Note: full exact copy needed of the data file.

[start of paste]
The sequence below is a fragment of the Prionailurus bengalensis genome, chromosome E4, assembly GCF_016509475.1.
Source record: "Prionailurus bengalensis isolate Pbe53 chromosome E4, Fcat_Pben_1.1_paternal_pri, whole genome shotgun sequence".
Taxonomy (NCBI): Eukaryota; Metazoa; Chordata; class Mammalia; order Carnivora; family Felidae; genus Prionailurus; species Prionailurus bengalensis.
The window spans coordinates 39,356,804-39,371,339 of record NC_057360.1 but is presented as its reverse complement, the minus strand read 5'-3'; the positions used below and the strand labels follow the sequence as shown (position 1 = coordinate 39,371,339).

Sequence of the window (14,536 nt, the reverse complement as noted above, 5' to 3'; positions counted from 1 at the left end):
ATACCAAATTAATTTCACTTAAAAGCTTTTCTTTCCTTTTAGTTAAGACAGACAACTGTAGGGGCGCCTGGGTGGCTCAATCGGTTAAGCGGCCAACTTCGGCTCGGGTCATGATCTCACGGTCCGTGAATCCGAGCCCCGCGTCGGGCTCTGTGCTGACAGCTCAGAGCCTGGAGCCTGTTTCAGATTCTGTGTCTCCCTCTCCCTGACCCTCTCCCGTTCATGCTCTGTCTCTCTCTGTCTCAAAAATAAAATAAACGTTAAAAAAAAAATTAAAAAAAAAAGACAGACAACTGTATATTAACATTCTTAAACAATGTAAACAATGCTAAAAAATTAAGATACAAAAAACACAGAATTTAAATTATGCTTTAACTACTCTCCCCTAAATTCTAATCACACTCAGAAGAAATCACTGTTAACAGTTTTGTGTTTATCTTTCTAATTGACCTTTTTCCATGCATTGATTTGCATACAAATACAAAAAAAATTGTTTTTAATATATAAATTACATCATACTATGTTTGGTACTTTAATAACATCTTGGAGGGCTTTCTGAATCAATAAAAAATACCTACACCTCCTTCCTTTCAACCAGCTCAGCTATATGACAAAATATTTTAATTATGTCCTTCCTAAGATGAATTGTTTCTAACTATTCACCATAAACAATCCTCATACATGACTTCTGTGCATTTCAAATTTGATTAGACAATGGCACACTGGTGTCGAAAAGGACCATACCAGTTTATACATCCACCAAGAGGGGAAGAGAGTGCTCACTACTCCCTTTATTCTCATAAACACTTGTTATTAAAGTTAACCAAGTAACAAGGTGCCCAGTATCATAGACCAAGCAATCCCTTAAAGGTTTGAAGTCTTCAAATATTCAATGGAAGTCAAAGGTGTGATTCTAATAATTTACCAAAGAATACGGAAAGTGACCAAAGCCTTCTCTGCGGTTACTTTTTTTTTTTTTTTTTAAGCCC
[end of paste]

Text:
The sequence below is a fragment of the Prionailurus bengalensis genome, chromosome E4, assembly GCF_016509475.1.
Source record: "Prionailurus bengalensis isolate Pbe53 chromosome E4, Fcat_Pben_1.1_paternal_pri, whole genome shotgun sequence".
Taxonomy (NCBI): Eukaryota; Metazoa; Chordata; class Mammalia; order Carnivora; family Felidae; genus Prionailurus; species Prionailurus bengalensis.
The window spans coordinates 39,356,804-39,371,339 of record NC_057360.1 but is presented as its reverse complement, the minus strand read 5'-3'; the positions used below and the strand labels follow the sequence as shown (position 1 = coordinate 39,371,339).

Sequence of the window (14,536 nt, the reverse complement as noted above, 5' to 3'; positions counted from 1 at the left end):
ATACCAAATTAATTTCACTTAAAAGCTTTTCTTTCCTTTTAGTTAAGACAGACAACTGTAGGGGCGCCTGGGTGGCTCAATCGGTTAAGCGGCCAACTTCGGCTCGGGTCATGATCTCACGGTCCGTGAATCCGAGCCCCGCGTCGGGCTCTGTGCTGACAGCTCAGAGCCTGGAGCCTGTTTCAGATTCTGTGTCTCCCTCTCCCTGACCCTCTCCCGTTCATGCTCTGTCTCTCTCTGTCTCAAAAATAAAATAAACGTTAAAAAAAAAATTAAAAAAAAAAGACAGACAACTGTATATTAACATTCTTAAACAATGTAAACAATGCTAAAAAATTAAGATACAAAAAACACAGAATTTAAATTATGCTTTAACTACTCTCCCCTAAATTCTAATCACACTCAGAAGAAATCACTGTTAACAGTTTTGTGTTTATCTTTCTAATTGACCTTTTTCCATGCATTGATTTGCATACAAATACAAAAAAAATTGTTTTTAATATATAAATTACATCATACTATGTTTGGTACTTTAATAACATCTTGGAGGGCTTTCTGAATCAATAAAAAATACCTACACCTCCTTCCTTTCAACCAGCTCAGCTATATGACAAAATATTTTAATTATGTCCTTCCTAAGATGAATTGTTTCTAACTATTCACCATAAACAATCCTCATACATGACTTCTGTGCATTTCAAATTTGATTAGACAATGGCACACTGGTGTCGAAAAGGACCATACCAGTTTATACATCCACCAAGAGGGGAAGAGAGTGCTCACTACTCCCTTTATTCTCATAAACACTTGTTATTAAAGTTAACCAAGTAACAAGGTGCCCAGTATCATAGACCAAGCAATCCCTTAAAGGTTTGAAGTCTTCAAATATTCAATGGAAGTCAAAGGTGTGATTCTAATAATTTACCAAAGAATACGGAAAGTGACCAAAGCCTTCTCTGCGGTTACTTTTTTTTTTTTTTTTTAAGCCC